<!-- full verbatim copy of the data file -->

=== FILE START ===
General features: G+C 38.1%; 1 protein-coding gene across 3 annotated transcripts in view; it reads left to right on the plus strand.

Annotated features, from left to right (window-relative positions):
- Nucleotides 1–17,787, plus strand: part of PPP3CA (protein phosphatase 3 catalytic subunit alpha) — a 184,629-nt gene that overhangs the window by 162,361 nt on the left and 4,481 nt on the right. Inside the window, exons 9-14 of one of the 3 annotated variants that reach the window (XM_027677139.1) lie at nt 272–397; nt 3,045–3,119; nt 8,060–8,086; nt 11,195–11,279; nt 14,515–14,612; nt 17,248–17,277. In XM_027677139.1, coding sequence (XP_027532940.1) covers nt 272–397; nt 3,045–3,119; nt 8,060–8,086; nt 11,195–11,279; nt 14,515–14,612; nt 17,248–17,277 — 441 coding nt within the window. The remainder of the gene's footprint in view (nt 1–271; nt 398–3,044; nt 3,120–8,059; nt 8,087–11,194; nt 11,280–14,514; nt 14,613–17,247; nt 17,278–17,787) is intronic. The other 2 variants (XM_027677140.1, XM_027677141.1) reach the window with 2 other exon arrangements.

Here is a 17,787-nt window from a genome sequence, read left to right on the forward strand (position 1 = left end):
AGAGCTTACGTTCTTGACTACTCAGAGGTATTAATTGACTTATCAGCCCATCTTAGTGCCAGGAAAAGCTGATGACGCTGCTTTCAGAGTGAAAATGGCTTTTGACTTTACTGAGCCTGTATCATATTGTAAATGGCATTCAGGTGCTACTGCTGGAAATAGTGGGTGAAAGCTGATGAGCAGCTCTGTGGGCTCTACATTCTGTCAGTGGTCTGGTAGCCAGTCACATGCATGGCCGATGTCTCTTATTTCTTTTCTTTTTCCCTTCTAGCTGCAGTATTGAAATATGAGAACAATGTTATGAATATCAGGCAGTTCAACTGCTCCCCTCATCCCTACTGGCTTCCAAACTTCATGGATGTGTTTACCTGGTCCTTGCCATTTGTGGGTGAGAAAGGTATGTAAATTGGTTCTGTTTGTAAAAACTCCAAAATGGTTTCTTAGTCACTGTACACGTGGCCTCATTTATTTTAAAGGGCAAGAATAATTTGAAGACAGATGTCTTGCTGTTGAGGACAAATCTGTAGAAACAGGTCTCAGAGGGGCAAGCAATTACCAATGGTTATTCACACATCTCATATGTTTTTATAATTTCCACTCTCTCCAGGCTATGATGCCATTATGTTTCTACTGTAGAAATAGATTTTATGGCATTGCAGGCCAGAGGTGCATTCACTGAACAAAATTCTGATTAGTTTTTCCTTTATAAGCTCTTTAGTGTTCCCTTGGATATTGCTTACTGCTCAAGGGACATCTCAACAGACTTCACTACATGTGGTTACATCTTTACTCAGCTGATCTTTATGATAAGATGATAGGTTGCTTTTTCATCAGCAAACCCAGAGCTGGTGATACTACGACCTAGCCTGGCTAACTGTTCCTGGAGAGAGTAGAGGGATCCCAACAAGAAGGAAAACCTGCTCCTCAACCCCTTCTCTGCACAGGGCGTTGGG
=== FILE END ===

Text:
General features: G+C 38.1%; 1 protein-coding gene across 3 annotated transcripts in view; it reads left to right on the plus strand.

Annotated features, from left to right (window-relative positions):
- Nucleotides 1–17,787, plus strand: part of PPP3CA (protein phosphatase 3 catalytic subunit alpha) — a 184,629-nt gene that overhangs the window by 162,361 nt on the left and 4,481 nt on the right. Inside the window, exons 9-14 of one of the 3 annotated variants that reach the window (XM_027677139.1) lie at nt 272–397; nt 3,045–3,119; nt 8,060–8,086; nt 11,195–11,279; nt 14,515–14,612; nt 17,248–17,277. In XM_027677139.1, coding sequence (XP_027532940.1) covers nt 272–397; nt 3,045–3,119; nt 8,060–8,086; nt 11,195–11,279; nt 14,515–14,612; nt 17,248–17,277 — 441 coding nt within the window. The remainder of the gene's footprint in view (nt 1–271; nt 398–3,044; nt 3,120–8,059; nt 8,087–11,194; nt 11,280–14,514; nt 14,613–17,247; nt 17,278–17,787) is intronic. The other 2 variants (XM_027677140.1, XM_027677141.1) reach the window with 2 other exon arrangements.

Here is a 17,787-nt window from a genome sequence, read left to right on the forward strand (position 1 = left end):
AGAGCTTACGTTCTTGACTACTCAGAGGTATTAATTGACTTATCAGCCCATCTTAGTGCCAGGAAAAGCTGATGACGCTGCTTTCAGAGTGAAAATGGCTTTTGACTTTACTGAGCCTGTATCATATTGTAAATGGCATTCAGGTGCTACTGCTGGAAATAGTGGGTGAAAGCTGATGAGCAGCTCTGTGGGCTCTACATTCTGTCAGTGGTCTGGTAGCCAGTCACATGCATGGCCGATGTCTCTTATTTCTTTTCTTTTTCCCTTCTAGCTGCAGTATTGAAATATGAGAACAATGTTATGAATATCAGGCAGTTCAACTGCTCCCCTCATCCCTACTGGCTTCCAAACTTCATGGATGTGTTTACCTGGTCCTTGCCATTTGTGGGTGAGAAAGGTATGTAAATTGGTTCTGTTTGTAAAAACTCCAAAATGGTTTCTTAGTCACTGTACACGTGGCCTCATTTATTTTAAAGGGCAAGAATAATTTGAAGACAGATGTCTTGCTGTTGAGGACAAATCTGTAGAAACAGGTCTCAGAGGGGCAAGCAATTACCAATGGTTATTCACACATCTCATATGTTTTTATAATTTCCACTCTCTCCAGGCTATGATGCCATTATGTTTCTACTGTAGAAATAGATTTTATGGCATTGCAGGCCAGAGGTGCATTCACTGAACAAAATTCTGATTAGTTTTTCCTTTATAAGCTCTTTAGTGTTCCCTTGGATATTGCTTACTGCTCAAGGGACATCTCAACAGACTTCACTACATGTGGTTACATCTTTACTCAGCTGATCTTTATGATAAGATGATAGGTTGCTTTTTCATCAGCAAACCCAGAGCTGGTGATACTACGACCTAGCCTGGCTAACTGTTCCTGGAGAGAGTAGAGGGATCCCAACAAGAAGGAAAACCTGCTCCTCAACCCCTTCTCTGCACAGGGCGTTGGG